I went back to see my Epsom project last week which, apart from the new shed, is all finished.
This project has been interesting and challenging from many aspects but predominantly because most of the trees on and around the site are covered by a Tree Preservation Order (TPO) which restricted our methods of construction and also the scope of the design to some extent.
But, by working with a brilliant landscaper (Scott Hadley) and an Aroboricultural expert (Jon Harper) the resulting garden has worked out brilliantly and it’s now a usable and inspiring space for the whole family.
One of the good parts of being a garden designer is that each project throws up something different that needs research, I’m always learning. The terrace for this garden has actually been built on a floating foundation so that the roots of the trees are protected from compaction.
The original terrace was set at a much higher level but after thorough investigation, we established that it was actually made-up ground (with all sorts of horrible building rubble) and this allowed us to reduce the height of the new terrace without impacting the trees.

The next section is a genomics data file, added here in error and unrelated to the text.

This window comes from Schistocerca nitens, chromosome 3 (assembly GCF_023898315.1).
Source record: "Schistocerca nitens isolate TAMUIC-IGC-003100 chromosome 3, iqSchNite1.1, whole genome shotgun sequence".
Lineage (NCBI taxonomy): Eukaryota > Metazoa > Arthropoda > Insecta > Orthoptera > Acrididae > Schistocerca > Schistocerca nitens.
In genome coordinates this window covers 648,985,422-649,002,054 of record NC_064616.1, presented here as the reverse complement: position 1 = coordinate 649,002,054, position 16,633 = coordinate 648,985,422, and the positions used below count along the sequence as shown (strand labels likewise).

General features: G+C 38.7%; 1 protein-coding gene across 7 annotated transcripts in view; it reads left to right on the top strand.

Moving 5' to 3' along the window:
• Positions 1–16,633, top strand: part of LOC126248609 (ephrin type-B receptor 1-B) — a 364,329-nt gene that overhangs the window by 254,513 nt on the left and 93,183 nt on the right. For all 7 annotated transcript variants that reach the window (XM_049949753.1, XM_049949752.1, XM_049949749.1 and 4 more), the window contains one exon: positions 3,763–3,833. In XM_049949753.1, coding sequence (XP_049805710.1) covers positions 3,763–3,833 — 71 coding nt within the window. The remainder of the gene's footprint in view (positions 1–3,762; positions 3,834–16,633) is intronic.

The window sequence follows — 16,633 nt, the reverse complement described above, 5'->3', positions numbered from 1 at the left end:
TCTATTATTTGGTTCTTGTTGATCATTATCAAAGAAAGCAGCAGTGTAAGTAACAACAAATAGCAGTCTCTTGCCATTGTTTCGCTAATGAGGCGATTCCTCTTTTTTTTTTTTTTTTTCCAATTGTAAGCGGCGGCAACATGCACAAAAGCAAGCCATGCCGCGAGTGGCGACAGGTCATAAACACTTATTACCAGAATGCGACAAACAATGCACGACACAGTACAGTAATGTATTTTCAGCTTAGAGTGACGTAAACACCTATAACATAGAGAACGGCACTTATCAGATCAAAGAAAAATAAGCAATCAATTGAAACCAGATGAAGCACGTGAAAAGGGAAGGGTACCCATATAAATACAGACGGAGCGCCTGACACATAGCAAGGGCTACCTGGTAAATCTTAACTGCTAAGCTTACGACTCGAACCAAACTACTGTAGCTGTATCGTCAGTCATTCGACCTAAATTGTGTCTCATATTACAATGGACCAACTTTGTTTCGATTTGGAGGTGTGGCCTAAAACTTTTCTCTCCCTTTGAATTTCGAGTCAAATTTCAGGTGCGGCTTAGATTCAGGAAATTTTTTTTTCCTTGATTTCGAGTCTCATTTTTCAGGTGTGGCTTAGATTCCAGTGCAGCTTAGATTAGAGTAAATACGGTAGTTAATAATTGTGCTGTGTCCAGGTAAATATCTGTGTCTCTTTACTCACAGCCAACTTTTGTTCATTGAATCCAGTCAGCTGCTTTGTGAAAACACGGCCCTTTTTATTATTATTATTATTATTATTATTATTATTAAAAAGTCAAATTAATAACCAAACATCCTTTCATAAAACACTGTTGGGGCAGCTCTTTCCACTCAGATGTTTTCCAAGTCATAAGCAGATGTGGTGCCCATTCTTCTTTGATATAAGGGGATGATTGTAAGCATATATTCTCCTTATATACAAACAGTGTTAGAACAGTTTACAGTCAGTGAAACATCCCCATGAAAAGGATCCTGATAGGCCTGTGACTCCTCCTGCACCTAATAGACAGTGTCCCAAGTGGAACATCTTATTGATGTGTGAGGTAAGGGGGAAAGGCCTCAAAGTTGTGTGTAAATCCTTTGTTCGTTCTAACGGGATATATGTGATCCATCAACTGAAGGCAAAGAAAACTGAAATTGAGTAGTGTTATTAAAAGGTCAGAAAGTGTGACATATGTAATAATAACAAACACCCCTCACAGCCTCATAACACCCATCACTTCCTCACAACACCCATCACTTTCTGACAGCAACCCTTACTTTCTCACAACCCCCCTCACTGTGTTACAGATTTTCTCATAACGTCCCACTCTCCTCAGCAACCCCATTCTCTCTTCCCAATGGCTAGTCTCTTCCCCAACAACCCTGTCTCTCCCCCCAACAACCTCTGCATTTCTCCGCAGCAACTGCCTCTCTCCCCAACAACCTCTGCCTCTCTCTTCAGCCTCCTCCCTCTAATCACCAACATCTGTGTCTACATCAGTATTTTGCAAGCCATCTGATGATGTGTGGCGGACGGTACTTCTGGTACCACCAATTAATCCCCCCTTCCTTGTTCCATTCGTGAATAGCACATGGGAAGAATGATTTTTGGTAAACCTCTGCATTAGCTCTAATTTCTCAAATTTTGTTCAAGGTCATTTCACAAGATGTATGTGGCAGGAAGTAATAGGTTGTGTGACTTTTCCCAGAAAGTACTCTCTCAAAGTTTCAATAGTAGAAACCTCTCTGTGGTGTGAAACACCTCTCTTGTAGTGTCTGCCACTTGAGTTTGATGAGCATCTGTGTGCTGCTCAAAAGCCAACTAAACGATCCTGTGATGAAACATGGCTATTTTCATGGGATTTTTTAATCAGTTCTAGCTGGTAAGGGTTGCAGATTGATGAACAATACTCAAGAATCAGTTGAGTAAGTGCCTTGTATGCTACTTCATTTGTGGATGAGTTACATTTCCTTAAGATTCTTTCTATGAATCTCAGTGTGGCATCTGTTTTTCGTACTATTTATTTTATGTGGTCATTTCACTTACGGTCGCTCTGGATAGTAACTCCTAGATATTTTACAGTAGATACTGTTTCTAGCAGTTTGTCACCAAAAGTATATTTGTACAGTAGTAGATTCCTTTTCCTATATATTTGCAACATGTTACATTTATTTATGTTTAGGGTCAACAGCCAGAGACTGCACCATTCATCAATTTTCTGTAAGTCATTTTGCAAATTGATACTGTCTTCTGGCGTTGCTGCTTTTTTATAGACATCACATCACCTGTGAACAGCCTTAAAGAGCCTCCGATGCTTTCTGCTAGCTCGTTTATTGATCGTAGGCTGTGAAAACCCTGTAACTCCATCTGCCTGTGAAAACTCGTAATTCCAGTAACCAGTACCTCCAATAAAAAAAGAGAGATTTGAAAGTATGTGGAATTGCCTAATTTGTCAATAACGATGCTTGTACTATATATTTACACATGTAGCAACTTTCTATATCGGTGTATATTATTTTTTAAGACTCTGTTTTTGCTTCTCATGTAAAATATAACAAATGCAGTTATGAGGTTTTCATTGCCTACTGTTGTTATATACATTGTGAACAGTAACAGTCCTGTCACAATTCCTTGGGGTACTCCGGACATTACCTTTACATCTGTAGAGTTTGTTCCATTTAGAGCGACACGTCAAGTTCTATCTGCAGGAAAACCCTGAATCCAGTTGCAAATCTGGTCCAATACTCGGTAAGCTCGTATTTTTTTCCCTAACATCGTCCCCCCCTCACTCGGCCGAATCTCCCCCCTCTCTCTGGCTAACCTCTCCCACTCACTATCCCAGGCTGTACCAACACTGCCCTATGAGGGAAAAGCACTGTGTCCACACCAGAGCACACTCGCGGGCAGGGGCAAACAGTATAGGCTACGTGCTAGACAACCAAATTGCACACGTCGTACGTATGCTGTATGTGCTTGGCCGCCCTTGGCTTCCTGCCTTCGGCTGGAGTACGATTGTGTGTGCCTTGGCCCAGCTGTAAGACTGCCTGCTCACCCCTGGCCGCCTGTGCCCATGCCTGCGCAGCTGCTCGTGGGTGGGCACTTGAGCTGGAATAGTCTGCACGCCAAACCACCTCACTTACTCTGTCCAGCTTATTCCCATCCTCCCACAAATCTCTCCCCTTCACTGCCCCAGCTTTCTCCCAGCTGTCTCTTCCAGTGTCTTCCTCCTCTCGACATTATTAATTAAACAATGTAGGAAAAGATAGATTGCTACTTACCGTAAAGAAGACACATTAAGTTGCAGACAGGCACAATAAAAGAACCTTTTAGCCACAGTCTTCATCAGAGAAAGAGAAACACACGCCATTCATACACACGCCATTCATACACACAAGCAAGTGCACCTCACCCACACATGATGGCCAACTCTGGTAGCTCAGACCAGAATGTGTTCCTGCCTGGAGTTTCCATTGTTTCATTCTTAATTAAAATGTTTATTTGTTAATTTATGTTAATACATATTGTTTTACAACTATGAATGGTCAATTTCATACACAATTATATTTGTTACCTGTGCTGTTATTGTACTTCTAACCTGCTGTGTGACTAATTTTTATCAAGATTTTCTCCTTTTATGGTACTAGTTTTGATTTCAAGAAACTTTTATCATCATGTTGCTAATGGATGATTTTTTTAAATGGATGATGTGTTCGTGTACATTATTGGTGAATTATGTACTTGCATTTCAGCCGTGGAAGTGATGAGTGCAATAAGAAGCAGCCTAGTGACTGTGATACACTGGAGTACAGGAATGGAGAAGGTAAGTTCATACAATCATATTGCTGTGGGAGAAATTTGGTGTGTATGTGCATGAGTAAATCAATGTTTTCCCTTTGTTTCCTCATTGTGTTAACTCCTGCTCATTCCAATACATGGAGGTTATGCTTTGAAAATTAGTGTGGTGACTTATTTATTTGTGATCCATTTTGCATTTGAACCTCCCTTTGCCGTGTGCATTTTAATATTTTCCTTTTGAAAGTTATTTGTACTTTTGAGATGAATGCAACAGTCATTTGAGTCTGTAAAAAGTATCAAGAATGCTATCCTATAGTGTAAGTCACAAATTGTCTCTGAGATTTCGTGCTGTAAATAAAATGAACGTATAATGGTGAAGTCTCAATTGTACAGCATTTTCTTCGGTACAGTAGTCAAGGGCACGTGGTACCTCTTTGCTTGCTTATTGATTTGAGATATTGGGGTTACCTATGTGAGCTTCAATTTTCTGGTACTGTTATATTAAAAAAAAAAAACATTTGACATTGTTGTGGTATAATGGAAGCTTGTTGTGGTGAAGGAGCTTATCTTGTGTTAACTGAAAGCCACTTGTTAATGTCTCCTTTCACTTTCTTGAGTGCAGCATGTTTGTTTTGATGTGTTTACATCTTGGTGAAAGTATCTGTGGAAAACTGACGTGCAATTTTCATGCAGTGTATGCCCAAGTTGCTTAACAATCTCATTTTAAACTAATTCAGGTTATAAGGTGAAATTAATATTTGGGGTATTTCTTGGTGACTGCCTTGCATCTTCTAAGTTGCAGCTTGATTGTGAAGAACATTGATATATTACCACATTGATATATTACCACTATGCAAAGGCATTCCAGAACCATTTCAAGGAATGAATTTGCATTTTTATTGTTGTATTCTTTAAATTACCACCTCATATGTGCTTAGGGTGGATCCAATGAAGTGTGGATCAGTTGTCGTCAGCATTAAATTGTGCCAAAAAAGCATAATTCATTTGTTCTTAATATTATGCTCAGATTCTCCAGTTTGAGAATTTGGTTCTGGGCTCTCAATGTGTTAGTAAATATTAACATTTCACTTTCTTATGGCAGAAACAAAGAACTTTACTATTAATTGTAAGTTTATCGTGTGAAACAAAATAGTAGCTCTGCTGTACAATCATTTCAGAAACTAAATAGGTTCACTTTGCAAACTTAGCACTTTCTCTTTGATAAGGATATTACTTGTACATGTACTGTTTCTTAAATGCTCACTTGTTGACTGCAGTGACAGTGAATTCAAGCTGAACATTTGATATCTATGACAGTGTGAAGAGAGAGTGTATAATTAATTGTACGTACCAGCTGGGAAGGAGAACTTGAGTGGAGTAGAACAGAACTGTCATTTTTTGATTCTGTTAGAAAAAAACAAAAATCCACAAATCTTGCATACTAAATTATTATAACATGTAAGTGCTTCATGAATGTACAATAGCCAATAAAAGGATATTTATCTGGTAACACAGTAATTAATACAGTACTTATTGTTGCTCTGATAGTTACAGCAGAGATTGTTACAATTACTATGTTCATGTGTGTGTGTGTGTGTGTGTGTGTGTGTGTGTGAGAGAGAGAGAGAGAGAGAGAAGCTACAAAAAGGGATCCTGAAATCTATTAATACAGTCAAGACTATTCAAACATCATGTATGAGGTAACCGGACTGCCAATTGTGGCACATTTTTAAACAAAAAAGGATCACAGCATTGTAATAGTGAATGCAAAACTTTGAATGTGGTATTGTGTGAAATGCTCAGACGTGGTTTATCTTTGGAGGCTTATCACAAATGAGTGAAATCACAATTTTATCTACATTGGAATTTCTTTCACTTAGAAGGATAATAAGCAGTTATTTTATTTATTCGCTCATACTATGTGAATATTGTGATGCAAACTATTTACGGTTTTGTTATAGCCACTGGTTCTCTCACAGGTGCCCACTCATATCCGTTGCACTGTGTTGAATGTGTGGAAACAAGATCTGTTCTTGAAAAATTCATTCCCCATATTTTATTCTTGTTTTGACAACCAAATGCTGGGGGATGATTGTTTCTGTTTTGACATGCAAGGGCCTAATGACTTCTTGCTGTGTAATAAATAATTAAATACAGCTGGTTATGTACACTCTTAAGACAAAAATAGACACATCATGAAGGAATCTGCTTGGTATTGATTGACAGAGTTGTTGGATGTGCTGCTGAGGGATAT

Making sense of the levels was key to creating a garden that felt balanced and structured, whilst still allowing a reasonably sized lawn for the children.
The ground levels around the trees obviously needed to be respected but to make the area at the bottom of the garden more usable, we sourced a rubber mulch material which can be laid over root protection ground on a membrane, without the need for a sub-base. This is a flexible and permeable material and the space at the bottom of the garden is now a play area for the children.
The challenge of pine trees is that they drop their needles constantly so we needed a material that would be easy to keep clean and allow the children to play without walking mud back into the house.
Here are a couple of pictures of the original garden, just to give you a true sense of how much better it is now.
Now the plants need some time to fill out, but already they’re settling in and these photographs were taken 4 weeks after completion. I can’t wait to see what it looks like at this time next year, and in the spring when all the bulbs appear.